Report: Kushner Tried To Set Up Secret Communications Channel With Kremlin

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Ryan Pickrell China/Asia Pacific Reporter
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Jared Kushner proposed setting up a secret, secure communications channel between the Kremlin and the Trump transition team, according to The Washington Post.

Kushner, the president’s son-in-law and a senior adviser, floated the idea during a meeting with Russian Ambassador to the U.S. Sergey Kislyak at Trump Tower in early December, The Post reports, citing U.S. officials who were briefed on intelligence gathered from intercepted Russian communications. The meeting was also attended by Michael Flynn, who served as the White House national security adviser until he was forced to step down for failing to properly disclose contacts with Russian officials and discussions pertaining to sanctions.

Kislyak told his superiors Kushner proposed using Russian diplomatic facilities in the U.S., the officials briefed on the intelligence told The Washington Post. Kislyak was reportedly surprised at the suggestion. The use of Russian communications equipment he said Kushner proposed using carried security risks for both Russia and the Trump transition team.

U.S. officials stressed that the information on Kushner’s meetings is the result of intelligence collected from Russian officials, not surveillance of Kushner or any member of the Trump transition team. “Russia at times feeds false information into communication streams it suspects are monitored as a way of sowing misinformation and confusion among U.S. analysts,” The Washington Post acknowledged in its report Friday.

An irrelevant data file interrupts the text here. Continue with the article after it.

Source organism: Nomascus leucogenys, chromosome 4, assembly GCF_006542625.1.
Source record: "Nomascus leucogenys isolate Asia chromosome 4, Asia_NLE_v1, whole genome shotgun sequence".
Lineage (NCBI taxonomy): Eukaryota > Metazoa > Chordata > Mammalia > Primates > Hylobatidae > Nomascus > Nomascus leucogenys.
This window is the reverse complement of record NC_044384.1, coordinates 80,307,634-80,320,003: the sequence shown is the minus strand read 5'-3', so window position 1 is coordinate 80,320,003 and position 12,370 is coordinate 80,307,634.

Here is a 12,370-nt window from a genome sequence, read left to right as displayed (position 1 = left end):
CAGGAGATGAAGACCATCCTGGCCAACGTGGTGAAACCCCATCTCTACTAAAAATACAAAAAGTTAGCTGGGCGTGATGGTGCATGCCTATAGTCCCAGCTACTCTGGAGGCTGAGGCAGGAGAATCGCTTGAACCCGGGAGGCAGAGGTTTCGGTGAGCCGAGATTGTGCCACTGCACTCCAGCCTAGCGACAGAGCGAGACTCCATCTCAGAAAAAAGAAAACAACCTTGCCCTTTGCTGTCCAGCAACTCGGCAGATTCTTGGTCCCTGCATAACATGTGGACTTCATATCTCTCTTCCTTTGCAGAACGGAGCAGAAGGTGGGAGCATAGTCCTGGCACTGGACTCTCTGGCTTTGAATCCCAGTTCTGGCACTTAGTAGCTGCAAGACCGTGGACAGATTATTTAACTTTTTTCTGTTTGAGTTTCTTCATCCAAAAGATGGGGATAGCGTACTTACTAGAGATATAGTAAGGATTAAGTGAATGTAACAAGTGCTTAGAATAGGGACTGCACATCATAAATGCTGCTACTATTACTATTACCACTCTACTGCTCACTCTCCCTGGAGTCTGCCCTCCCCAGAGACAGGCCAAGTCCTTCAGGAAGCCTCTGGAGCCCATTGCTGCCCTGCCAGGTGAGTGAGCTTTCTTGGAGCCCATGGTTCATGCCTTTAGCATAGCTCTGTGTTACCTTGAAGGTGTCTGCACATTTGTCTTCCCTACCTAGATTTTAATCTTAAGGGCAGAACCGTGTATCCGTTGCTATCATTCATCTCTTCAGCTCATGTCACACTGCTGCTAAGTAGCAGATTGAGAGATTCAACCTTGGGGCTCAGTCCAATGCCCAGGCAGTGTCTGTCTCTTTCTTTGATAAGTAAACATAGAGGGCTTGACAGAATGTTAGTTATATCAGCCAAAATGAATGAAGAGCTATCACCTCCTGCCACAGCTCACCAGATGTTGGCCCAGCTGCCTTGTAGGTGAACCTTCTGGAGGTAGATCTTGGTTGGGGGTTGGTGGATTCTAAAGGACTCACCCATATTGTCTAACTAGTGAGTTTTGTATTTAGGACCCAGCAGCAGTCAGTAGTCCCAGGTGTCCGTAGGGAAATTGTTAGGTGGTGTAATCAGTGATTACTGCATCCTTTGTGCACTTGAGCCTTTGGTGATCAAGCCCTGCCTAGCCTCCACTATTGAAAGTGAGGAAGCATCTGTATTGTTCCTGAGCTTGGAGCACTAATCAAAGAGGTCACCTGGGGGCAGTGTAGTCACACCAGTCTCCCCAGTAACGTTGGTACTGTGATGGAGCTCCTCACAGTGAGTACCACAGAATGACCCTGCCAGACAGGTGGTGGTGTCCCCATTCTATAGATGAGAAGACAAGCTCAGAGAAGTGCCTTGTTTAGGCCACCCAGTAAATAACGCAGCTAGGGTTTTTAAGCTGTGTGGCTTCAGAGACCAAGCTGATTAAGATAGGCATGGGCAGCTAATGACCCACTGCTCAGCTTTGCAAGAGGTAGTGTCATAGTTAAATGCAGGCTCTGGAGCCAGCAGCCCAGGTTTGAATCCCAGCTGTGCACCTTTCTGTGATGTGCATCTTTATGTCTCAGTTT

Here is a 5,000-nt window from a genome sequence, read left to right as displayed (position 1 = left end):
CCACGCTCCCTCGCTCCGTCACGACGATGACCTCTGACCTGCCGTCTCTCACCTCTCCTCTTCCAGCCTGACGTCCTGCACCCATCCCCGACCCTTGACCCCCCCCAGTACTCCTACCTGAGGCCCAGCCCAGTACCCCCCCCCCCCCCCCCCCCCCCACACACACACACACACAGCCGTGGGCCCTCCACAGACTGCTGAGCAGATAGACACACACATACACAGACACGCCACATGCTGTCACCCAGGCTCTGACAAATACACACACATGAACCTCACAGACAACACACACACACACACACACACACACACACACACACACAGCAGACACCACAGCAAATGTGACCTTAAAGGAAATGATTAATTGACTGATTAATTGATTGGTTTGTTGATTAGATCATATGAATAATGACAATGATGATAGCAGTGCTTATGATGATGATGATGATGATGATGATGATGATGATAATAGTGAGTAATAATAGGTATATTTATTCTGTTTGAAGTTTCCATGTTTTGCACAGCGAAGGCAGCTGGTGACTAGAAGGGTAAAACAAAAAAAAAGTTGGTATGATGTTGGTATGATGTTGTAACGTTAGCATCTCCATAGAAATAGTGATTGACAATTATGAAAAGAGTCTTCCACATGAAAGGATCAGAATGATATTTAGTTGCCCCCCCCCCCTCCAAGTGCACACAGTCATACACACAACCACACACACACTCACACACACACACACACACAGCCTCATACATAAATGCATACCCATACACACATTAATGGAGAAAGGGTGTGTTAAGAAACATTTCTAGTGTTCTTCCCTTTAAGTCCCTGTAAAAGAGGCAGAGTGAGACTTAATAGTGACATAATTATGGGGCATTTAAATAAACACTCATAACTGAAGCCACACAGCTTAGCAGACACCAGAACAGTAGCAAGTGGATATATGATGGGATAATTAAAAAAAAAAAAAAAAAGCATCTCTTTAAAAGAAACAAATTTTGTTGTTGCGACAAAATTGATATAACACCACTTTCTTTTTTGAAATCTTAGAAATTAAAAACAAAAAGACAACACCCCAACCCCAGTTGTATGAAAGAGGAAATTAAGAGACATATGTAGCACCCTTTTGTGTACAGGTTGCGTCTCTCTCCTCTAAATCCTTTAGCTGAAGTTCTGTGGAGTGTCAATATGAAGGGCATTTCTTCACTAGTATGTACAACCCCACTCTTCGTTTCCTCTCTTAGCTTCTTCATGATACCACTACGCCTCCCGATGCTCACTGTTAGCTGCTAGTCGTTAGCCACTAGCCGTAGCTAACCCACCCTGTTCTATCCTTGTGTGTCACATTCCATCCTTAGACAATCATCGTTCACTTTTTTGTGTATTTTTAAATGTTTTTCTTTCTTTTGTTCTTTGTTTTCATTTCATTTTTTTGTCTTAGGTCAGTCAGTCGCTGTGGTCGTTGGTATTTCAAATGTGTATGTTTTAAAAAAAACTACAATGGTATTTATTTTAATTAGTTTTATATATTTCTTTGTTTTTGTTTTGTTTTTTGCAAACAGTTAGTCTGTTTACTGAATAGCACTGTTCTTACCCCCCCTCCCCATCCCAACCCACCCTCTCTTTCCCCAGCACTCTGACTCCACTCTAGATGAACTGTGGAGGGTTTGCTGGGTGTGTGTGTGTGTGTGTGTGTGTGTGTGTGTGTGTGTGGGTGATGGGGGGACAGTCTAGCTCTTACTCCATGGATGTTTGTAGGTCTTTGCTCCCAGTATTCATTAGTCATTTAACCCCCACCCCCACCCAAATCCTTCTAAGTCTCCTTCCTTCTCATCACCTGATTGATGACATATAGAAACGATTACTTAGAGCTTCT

The meeting with Kislyak, which Kushner failed to disclose, was revealed in March. The Post was first alerted to the meeting and the possibility of a secret communications channel in mid-December by an anonymous letter.

The Washington Post reported Thursday that investigators are looking into several meetings between Kushner and foreign officials as part of a broader investigation into Russian meddling in the 2016 presidential election.

“Mr. Kushner previously volunteered to share with Congress what he knows about these meetings,” Jamie Gorelick, one of Kushner’s attorneys told The Post. “He will do the same if he is contacted in connection with any other inquiry.”

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